On brave parenting

Posted 7/7/21

My friend’s 5-year-old daughter was having trouble falling asleep one night, and as she was being tucked back into bed for the third time, she told her mom that she was scared.

My friend asked …

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On brave parenting

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My friend’s 5-year-old daughter was having trouble falling asleep one night, and as she was being tucked back into bed for the third time, she told her mom that she was scared.

My friend asked what was making her afraid. The child replied, with a sleepy grin, “The Lord in vain.”

It turns out that this young theologian had been listening to the audiobook of “Ramona the Brave,” specifically the part during recess when boys taunt Ramona’s older sister, Beezus, by chanting “Jesus Beezus!” Beezus is appalled that her fellow students were taking the Lord’s name in vain.

Since her daughter’s young mind was staying awake, gnawing on that unfamiliar phrase, my friend asked me half-jokingly, “What do I do with that, Pastor?” By way of answer, I’ll first respond to the biblical context, then offer my perspective as a modern-day parent.

“Taking the Lord’s name in vain” is from the King James Version of Exodus 20:7. The most straightforward interpretation is that it is a prohibition against blasphemy — insulting or showing disrespect to a deity. For this reason, it became taboo in Judaism to speak out loud the name of God to ensure that someone would never misuse or defame it.

Exodus 20:7 could also be a warning against perjury or swearing to tell the truth in God’s name and breaking that promise. This seems to be the interpretation in the New Testament, which forbade oaths in favor of simply telling the truth (Matthew 5:33–37; James 5:12).

Speaking of the truth, are you still with me? I promise that I’m going somewhere with this!

I grew up reading Beverly Cleary, including all the Ramona books. The stories are witty and entertaining. They also tell the truth about the difficulties of growing up. In “Ramona the Brave,” Ramona laments, “Nobody understood what is was like to be six-years-old and the littlest in the family.” Later in the book, Ramona is upset because she is the youngest and “no matter how hard she tried, she could not catch up.” I think a lot of younger siblings can relate to her frustrations. Ramona gives voice to the truth that sometimes life is unfair.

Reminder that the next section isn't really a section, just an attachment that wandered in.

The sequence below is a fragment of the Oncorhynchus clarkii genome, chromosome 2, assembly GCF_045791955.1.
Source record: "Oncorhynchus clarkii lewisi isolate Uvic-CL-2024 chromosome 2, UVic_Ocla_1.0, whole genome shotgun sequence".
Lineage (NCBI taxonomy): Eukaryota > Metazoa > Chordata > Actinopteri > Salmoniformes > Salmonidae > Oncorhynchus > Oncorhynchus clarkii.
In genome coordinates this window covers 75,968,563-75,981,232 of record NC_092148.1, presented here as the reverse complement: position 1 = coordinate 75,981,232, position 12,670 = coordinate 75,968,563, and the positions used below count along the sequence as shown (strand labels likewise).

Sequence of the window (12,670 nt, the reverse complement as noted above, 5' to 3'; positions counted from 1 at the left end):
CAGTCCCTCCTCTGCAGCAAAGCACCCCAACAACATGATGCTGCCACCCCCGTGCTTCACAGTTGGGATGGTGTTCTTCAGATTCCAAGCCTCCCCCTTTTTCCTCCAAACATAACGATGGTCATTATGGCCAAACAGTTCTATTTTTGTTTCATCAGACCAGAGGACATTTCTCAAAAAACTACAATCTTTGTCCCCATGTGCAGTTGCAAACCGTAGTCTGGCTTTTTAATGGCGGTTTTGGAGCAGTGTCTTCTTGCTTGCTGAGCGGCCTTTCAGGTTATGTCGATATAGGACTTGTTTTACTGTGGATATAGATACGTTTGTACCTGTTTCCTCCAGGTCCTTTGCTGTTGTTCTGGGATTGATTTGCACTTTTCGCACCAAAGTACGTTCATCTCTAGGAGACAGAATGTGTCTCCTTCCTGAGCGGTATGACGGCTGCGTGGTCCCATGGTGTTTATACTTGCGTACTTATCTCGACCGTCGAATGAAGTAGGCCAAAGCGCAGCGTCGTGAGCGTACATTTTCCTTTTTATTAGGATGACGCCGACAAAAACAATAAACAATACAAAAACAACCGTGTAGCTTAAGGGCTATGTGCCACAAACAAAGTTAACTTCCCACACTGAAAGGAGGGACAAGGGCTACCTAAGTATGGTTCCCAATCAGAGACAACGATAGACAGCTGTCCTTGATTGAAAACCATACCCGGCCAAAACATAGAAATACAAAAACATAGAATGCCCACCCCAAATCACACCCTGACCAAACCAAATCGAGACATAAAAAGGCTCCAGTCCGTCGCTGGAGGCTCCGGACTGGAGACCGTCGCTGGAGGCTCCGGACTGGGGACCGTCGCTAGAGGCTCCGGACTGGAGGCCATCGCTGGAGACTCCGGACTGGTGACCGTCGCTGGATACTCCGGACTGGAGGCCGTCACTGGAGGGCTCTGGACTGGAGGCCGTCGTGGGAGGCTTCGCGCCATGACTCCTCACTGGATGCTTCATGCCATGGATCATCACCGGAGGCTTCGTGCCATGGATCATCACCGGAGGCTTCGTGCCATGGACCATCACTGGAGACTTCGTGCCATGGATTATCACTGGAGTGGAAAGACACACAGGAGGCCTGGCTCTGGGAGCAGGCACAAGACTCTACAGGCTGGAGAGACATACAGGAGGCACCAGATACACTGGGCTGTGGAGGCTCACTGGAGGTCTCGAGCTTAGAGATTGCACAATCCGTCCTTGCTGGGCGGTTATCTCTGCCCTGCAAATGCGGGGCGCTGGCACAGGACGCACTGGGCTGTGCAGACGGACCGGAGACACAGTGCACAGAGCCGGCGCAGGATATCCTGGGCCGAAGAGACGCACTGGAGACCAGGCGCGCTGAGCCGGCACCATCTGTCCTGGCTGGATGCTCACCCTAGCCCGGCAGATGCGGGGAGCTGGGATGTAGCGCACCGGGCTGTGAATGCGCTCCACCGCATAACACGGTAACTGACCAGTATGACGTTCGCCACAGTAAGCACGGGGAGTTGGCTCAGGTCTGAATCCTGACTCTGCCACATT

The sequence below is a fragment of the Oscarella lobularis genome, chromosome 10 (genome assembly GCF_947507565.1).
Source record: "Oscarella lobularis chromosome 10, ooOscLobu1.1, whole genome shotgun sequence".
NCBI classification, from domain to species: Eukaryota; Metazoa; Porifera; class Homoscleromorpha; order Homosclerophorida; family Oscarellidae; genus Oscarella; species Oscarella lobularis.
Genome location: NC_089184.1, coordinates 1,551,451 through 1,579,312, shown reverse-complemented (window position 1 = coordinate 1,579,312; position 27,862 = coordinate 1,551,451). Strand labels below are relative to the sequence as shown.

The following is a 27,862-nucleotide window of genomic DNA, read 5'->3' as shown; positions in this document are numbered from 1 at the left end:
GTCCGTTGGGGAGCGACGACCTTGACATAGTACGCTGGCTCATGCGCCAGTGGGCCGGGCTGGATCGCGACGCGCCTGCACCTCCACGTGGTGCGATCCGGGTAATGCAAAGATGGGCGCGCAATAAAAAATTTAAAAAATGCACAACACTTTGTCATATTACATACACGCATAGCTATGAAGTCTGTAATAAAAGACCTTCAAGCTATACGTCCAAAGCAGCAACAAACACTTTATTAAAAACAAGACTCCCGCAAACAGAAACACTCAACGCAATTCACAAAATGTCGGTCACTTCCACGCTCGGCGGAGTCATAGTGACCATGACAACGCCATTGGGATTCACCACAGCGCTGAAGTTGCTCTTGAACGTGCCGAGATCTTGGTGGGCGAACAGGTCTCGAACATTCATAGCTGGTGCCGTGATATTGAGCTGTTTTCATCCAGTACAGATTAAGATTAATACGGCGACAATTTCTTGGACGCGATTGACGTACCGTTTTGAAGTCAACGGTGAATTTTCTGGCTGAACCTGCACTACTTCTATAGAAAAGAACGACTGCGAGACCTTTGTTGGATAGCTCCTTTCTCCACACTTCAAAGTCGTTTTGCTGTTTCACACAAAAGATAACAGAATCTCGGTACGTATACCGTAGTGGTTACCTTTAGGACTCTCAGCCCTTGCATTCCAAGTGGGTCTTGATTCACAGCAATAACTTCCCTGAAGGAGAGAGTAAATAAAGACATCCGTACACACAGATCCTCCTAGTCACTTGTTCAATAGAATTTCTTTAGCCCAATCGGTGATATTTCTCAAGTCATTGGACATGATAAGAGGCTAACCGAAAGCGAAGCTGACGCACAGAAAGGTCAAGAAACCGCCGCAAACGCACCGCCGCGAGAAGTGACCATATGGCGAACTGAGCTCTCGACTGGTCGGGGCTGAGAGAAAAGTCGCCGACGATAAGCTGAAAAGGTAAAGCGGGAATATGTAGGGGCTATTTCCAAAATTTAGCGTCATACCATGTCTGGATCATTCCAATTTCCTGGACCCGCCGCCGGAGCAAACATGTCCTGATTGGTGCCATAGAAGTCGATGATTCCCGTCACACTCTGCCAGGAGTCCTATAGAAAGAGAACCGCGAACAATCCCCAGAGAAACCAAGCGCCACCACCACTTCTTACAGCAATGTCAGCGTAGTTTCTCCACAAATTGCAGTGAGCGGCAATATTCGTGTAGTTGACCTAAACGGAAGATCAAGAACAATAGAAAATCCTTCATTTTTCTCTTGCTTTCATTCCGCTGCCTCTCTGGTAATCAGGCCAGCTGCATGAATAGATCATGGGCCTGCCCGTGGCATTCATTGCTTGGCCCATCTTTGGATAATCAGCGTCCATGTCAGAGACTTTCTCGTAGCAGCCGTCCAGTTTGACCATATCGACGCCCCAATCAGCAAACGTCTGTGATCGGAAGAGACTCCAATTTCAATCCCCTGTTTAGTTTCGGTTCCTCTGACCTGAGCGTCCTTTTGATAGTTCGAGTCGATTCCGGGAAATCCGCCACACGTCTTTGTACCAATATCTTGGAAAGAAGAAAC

I believe children thrive when their caregivers help them give voice to their difficult feelings. In my own parenting, I find this much harder than rushing in with ready reassurances. It is so much easier to soothe than to sit with the hard feelings and questions. And if you have ever been the caregiver of young children, you know that sometimes helping them find their voice means their voice is really loud and in opposition to yours, much like our precocious friend Ramona.

But too often as parents and caregivers, I think we dodge or dismiss our children’s difficult feelings by telling them not to worry. “In vain” literally refers to “empty” words. We run the risk of stunting or harming our kids’ emotional development when we respond to them with clichés and platitudes rather than genuine curiosity and a willingness to be with them in the fear and discomfort. Like all of us, kids need to be allowed to speak their painful truths. And we as their grownups need to be brave enough to hear them.

Here’s my favorite line of “Ramona the Brave”: “Love isn’t like a cup of sugar that gets used up.” This young theologian comes to this declaration of faith by first giving voice to her frustrations and fears. By this, she is truly brave and, by the end of the book, readers know that her struggles have not been in vain.

As we strive to be brave and speak the truth, especially about hard feelings, maybe Ramona’s idea of love will help us all rest a little easier tonight.

Andrew Taylor-Troutman is the pastor of Chapel in the Pines Presbyterian Church. His newly-published book is a collection of his columns for the Chatham News + Record titled “Hope Matters: Churchless Sermons.”


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